Even 'allowable' cloudiness could cause tummy troubles, study says
By Randy Dotinga
WEDNESDAY, Aug. 23, 2017 (HealthDay News) -- Even if local health officials say it's safe, cloudy drinking water may have the potential to cause vomiting and diarrhea, a new research review finds.
Researchers looked at past North American and European studies exploring the link between water cloudiness, or turbidity, and tummy troubles.
"More than 10 studies found a link between water turbidity and acute gastrointestinal illness incidence," said researcher Anneclaire De Roos.
"These results suggest that exposures through drinking water caused a low but detectable number of acute gastrointestinal illness cases in the regions and time periods studied," added De Roos, an associate professor at Drexel University's Dornsife School of Public Health in Philadelphia.
While the study doesn't establish a causal relationship, there's no clear alternative explanation for the patterns of associations seen in the studies, she said in a university news release.
Waterborne germs such as norovirus, Giardia and Cryptosporidium can cause gastrointestinal illness. The researchers estimate that water systems in the United States may cause more than 16 million cases of stomach distress.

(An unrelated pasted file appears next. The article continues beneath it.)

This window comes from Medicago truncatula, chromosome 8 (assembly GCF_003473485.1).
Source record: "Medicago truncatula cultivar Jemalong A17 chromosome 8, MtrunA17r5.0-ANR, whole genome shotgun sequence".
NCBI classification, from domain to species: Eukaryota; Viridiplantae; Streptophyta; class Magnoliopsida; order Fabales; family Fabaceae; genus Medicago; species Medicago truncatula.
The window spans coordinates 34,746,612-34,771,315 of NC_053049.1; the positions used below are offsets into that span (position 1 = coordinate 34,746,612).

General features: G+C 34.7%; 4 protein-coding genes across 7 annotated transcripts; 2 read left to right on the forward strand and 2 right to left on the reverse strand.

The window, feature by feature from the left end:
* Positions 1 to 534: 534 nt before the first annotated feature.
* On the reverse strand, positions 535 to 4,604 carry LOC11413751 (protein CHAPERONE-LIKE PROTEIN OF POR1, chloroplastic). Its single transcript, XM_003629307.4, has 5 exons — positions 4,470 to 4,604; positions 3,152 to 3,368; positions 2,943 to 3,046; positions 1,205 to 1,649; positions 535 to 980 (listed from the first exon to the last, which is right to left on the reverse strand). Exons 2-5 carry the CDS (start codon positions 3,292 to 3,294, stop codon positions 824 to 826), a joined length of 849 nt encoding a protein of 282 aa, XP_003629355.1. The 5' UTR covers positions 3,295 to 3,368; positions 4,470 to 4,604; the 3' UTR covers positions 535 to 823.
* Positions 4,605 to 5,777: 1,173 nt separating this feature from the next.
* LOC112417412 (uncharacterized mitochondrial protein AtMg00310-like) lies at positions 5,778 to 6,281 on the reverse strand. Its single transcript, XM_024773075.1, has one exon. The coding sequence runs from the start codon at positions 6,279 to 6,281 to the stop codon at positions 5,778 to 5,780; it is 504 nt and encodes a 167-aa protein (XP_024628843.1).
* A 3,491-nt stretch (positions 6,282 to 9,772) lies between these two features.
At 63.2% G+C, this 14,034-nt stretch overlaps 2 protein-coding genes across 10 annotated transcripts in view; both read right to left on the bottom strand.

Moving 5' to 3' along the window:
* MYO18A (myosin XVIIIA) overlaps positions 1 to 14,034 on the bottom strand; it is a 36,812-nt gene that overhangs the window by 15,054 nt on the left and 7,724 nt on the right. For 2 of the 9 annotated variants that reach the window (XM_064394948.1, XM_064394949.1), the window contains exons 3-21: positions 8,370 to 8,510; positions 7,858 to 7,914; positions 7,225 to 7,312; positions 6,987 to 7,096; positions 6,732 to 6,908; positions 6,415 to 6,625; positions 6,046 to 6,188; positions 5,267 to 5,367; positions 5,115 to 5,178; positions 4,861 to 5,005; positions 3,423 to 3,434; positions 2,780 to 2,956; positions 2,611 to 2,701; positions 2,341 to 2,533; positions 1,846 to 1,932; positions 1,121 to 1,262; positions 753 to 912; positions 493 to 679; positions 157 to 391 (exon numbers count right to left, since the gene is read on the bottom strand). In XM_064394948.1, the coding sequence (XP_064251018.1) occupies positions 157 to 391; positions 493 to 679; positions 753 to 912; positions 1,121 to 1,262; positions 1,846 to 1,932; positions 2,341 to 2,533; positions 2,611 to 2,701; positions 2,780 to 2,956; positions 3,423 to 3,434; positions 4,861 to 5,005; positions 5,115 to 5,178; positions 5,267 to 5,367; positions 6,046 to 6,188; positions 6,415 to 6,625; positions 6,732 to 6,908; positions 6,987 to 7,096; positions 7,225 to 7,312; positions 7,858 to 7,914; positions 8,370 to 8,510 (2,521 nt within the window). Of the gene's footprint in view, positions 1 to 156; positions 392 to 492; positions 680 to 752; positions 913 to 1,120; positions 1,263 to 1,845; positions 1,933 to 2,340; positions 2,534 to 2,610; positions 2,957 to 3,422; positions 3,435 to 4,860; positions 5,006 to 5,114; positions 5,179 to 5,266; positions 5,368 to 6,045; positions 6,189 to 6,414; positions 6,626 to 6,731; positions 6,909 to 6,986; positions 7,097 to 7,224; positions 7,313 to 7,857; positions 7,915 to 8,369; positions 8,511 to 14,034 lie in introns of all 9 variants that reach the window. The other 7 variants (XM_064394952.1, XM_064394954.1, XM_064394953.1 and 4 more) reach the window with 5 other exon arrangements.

Cloudiness in water is caused by undissolved particles, or it could be evidence of runoff containing not just sediment but also harmful germs, the researchers said.
In the review, De Roos said, "the association between turbidity and acute gastrointestinal illness was found in cities with relatively high turbidity levels, often in unfiltered drinking water supplies."
That wasn't a surprise. However, "the findings that go against the conventional wisdom are the associations between turbidity and acute gastrointestinal illness that were seen at very low levels of turbidity, levels lower than the regulatory limits," she said.
Future research should focus on how cloudiness in water leads to illness and also how disinfection of water affects the risk, De Roos said.
The study was published this month in Environmental Health Perspectives.
For more about drinking water safety, see the U.S. Centers for Disease Control and Prevention.
SOURCES: Drexel University, news release, Aug. 17, 2017; Environmental Health Perspectives, Aug. 17, 2017
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